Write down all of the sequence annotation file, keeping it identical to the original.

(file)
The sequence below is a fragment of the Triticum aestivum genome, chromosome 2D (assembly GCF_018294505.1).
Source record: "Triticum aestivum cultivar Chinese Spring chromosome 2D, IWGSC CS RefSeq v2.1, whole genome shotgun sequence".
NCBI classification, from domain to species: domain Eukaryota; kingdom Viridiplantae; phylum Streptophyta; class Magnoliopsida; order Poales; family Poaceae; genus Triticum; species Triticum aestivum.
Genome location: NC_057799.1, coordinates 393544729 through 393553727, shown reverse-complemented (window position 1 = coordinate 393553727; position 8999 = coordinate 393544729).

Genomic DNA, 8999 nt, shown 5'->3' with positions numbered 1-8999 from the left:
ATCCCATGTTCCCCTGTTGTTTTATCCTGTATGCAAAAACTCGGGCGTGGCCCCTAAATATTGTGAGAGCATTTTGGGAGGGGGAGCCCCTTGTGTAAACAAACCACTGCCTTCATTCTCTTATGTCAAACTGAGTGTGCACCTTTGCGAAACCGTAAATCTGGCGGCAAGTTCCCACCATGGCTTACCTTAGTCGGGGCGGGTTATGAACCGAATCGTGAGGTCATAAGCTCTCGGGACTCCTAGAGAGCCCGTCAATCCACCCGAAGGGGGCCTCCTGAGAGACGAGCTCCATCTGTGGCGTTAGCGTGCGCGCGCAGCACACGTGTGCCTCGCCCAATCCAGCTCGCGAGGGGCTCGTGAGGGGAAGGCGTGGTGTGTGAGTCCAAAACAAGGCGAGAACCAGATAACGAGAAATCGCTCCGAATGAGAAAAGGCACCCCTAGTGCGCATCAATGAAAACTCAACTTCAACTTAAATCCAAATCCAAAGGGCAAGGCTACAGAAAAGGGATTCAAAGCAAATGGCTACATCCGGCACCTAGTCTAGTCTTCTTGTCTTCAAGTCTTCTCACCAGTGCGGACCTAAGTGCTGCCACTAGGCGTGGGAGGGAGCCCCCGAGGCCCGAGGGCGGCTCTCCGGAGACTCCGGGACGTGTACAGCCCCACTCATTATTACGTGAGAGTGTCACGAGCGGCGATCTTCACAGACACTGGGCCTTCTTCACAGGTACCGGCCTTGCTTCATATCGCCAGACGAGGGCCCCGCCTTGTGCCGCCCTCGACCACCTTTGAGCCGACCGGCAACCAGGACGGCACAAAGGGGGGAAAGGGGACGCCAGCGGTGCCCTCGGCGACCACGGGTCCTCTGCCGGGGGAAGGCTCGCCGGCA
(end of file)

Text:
The sequence below is a fragment of the Triticum aestivum genome, chromosome 2D (assembly GCF_018294505.1).
Source record: "Triticum aestivum cultivar Chinese Spring chromosome 2D, IWGSC CS RefSeq v2.1, whole genome shotgun sequence".
NCBI classification, from domain to species: domain Eukaryota; kingdom Viridiplantae; phylum Streptophyta; class Magnoliopsida; order Poales; family Poaceae; genus Triticum; species Triticum aestivum.
Genome location: NC_057799.1, coordinates 393544729 through 393553727, shown reverse-complemented (window position 1 = coordinate 393553727; position 8999 = coordinate 393544729).

Genomic DNA, 8999 nt, shown 5'->3' with positions numbered 1-8999 from the left:
ATCCCATGTTCCCCTGTTGTTTTATCCTGTATGCAAAAACTCGGGCGTGGCCCCTAAATATTGTGAGAGCATTTTGGGAGGGGGAGCCCCTTGTGTAAACAAACCACTGCCTTCATTCTCTTATGTCAAACTGAGTGTGCACCTTTGCGAAACCGTAAATCTGGCGGCAAGTTCCCACCATGGCTTACCTTAGTCGGGGCGGGTTATGAACCGAATCGTGAGGTCATAAGCTCTCGGGACTCCTAGAGAGCCCGTCAATCCACCCGAAGGGGGCCTCCTGAGAGACGAGCTCCATCTGTGGCGTTAGCGTGCGCGCGCAGCACACGTGTGCCTCGCCCAATCCAGCTCGCGAGGGGCTCGTGAGGGGAAGGCGTGGTGTGTGAGTCCAAAACAAGGCGAGAACCAGATAACGAGAAATCGCTCCGAATGAGAAAAGGCACCCCTAGTGCGCATCAATGAAAACTCAACTTCAACTTAAATCCAAATCCAAAGGGCAAGGCTACAGAAAAGGGATTCAAAGCAAATGGCTACATCCGGCACCTAGTCTAGTCTTCTTGTCTTCAAGTCTTCTCACCAGTGCGGACCTAAGTGCTGCCACTAGGCGTGGGAGGGAGCCCCCGAGGCCCGAGGGCGGCTCTCCGGAGACTCCGGGACGTGTACAGCCCCACTCATTATTACGTGAGAGTGTCACGAGCGGCGATCTTCACAGACACTGGGCCTTCTTCACAGGTACCGGCCTTGCTTCATATCGCCAGACGAGGGCCCCGCCTTGTGCCGCCCTCGACCACCTTTGAGCCGACCGGCAACCAGGACGGCACAAAGGGGGGAAAGGGGACGCCAGCGGTGCCCTCGGCGACCACGGGTCCTCTGCCGGGGGAAGGCTCGCCGGCA